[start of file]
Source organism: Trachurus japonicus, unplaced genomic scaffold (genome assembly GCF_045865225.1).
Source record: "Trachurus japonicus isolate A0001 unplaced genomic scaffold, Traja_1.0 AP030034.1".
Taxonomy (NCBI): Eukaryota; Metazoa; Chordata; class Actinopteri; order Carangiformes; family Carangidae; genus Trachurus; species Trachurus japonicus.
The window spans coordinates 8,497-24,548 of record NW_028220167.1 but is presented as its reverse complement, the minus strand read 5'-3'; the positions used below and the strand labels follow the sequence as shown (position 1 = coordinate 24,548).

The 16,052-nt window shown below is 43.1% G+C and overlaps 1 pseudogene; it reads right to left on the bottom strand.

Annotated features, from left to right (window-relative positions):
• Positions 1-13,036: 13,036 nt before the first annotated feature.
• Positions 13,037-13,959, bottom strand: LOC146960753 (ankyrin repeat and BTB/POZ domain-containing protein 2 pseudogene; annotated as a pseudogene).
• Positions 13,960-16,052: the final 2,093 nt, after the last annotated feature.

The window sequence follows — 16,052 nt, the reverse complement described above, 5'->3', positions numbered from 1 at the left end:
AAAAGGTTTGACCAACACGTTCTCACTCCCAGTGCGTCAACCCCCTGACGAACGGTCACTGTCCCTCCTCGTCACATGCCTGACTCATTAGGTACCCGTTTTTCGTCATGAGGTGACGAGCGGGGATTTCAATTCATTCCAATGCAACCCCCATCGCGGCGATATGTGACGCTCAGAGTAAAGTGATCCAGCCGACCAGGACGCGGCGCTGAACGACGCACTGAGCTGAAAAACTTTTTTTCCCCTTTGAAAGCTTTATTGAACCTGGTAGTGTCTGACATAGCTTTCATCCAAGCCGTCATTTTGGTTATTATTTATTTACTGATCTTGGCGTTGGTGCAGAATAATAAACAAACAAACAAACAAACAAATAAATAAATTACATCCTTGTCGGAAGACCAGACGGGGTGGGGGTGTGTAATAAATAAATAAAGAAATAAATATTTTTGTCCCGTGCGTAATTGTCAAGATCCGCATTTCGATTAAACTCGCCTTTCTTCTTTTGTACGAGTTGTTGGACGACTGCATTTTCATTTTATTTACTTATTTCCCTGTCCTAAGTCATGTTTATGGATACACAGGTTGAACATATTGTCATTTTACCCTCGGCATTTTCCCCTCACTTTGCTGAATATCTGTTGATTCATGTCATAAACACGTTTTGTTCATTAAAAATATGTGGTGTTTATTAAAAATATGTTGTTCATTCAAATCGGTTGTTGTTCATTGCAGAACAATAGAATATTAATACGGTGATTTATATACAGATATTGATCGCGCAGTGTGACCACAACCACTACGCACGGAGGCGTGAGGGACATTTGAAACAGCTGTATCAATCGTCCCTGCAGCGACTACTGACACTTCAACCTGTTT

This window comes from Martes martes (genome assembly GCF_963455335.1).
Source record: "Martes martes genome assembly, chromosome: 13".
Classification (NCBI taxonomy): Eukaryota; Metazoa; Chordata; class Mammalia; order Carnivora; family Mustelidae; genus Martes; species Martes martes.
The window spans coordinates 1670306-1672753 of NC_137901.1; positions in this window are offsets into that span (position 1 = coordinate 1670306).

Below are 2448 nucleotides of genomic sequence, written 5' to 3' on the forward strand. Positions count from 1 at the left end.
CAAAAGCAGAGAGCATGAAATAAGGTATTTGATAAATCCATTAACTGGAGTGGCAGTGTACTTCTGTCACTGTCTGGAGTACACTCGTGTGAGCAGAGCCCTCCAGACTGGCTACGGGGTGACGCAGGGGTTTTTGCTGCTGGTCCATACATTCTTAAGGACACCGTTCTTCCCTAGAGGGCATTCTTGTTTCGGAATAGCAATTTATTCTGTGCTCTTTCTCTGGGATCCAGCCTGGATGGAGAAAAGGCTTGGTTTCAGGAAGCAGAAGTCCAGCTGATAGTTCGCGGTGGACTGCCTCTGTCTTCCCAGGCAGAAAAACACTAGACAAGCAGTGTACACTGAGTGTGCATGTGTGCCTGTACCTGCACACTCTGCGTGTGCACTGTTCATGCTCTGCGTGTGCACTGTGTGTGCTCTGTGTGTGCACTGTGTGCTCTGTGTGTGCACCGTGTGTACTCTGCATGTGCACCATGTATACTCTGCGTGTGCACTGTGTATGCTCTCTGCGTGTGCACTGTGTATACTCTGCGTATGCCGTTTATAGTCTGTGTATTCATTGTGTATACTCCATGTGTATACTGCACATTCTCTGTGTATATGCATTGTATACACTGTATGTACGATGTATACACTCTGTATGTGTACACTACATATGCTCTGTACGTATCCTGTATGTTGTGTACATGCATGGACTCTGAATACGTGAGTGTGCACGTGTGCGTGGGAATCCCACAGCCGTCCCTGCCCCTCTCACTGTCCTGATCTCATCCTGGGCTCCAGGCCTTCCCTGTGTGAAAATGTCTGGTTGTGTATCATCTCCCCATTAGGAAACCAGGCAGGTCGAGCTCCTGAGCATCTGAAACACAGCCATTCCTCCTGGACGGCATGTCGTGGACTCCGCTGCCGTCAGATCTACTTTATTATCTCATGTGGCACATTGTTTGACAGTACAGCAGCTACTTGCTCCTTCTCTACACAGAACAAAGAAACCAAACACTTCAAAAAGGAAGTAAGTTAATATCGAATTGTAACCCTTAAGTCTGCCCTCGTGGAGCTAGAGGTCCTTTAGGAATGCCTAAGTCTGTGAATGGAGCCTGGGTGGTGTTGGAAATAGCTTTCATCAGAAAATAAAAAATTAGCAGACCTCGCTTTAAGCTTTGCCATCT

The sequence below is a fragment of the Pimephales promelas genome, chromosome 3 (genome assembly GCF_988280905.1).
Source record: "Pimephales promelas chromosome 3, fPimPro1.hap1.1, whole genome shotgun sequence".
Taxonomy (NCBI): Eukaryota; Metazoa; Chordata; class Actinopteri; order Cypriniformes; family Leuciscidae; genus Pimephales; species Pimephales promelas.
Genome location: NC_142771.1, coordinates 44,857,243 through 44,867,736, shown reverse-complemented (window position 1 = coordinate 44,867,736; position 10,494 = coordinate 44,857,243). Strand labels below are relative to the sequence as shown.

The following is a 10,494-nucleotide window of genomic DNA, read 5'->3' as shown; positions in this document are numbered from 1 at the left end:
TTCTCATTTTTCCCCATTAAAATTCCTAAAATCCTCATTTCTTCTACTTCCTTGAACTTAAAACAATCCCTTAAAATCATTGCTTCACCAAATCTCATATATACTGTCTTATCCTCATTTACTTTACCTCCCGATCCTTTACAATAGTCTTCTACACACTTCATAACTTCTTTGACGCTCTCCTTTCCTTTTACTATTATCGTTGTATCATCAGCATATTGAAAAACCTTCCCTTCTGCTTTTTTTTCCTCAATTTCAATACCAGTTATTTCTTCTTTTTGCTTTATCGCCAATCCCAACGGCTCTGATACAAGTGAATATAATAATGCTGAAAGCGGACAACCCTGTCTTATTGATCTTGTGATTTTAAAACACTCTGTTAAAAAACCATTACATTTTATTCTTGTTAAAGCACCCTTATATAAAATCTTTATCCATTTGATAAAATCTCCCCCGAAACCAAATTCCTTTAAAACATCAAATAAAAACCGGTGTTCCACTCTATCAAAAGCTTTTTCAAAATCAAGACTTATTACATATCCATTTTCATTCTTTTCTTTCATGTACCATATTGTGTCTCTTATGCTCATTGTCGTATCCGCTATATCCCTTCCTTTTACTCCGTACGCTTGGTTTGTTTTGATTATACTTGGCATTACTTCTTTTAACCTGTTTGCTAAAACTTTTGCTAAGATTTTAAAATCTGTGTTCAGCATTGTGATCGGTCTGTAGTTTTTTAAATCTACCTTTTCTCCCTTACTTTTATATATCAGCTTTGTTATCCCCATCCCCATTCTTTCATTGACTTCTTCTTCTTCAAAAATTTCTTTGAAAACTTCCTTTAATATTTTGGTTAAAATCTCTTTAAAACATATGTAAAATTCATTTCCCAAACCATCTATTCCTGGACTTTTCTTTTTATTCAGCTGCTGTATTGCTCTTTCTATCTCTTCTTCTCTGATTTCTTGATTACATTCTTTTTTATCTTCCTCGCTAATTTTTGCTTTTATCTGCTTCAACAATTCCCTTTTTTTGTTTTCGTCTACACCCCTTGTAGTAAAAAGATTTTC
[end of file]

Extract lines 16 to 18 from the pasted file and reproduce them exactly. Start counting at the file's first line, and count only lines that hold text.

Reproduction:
Below are 2448 nucleotides of genomic sequence, written 5' to 3' on the forward strand. Positions count from 1 at the left end.
CAAAAGCAGAGAGCATGAAATAAGGTATTTGATAAATCCATTAACTGGAGTGGCAGTGTACTTCTGTCACTGTCTGGAGTACACTCGTGTGAGCAGAGCCCTCCAGACTGGCTACGGGGTGACGCAGGGGTTTTTGCTGCTGGTCCATACATTCTTAAGGACACCGTTCTTCCCTAGAGGGCATTCTTGTTTCGGAATAGCAATTTATTCTGTGCTCTTTCTCTGGGATCCAGCCTGGATGGAGAAAAGGCTTGGTTTCAGGAAGCAGAAGTCCAGCTGATAGTTCGCGGTGGACTGCCTCTGTCTTCCCAGGCAGAAAAACACTAGACAAGCAGTGTACACTGAGTGTGCATGTGTGCCTGTACCTGCACACTCTGCGTGTGCACTGTTCATGCTCTGCGTGTGCACTGTGTGTGCTCTGTGTGTGCACTGTGTGCTCTGTGTGTGCACCGTGTGTACTCTGCATGTGCACCATGTATACTCTGCGTGTGCACTGTGTATGCTCTCTGCGTGTGCACTGTGTATACTCTGCGTATGCCGTTTATAGTCTGTGTATTCATTGTGTATACTCCATGTGTATACTGCACATTCTCTGTGTATATGCATTGTATACACTGTATGTACGATGTATACACTCTGTATGTGTACACTACATATGCTCTGTACGTATCCTGTATGTTGTGTACATGCATGGACTCTGAATACGTGAGTGTGCACGTGTGCGTGGGAATCCCACAGCCGTCCCTGCCCCTCTCACTGTCCTGATCTCATCCTGGGCTCCAGGCCTTCCCTGTGTGAAAATGTCTGGTTGTGTATCATCTCCCCATTAGGAAACCAGGCAGGTCGAGCTCCTGAGCATCTGAAACACAGCCATTCCTCCTGGACGGCATGTCGTGGACTCCGCTGCCGTCAGATCTACTTTATTATCTCATGTGGCACATTGTTTGACAGTACAGCAGCTACTTGCTCCTTCTCTACACAGAACAAAGAAACCAAACACTTCAAAAAGGAAGTAAGTTAATATCGAATTGTAACCCTTAAGTCTGCCCTCGTGGAGCTAGAGGTCCTTTAGGAATGCCTAAGTCTGTGAATGGAGCCTGGGTGGTGTTGGAAATAGCTTTCATCAGAAAATAAAAAATTAGCAGACCTCGCTTTAAGCTTTGCCATCT

The sequence below is a fragment of the Pimephales promelas genome, chromosome 3 (genome assembly GCF_988280905.1).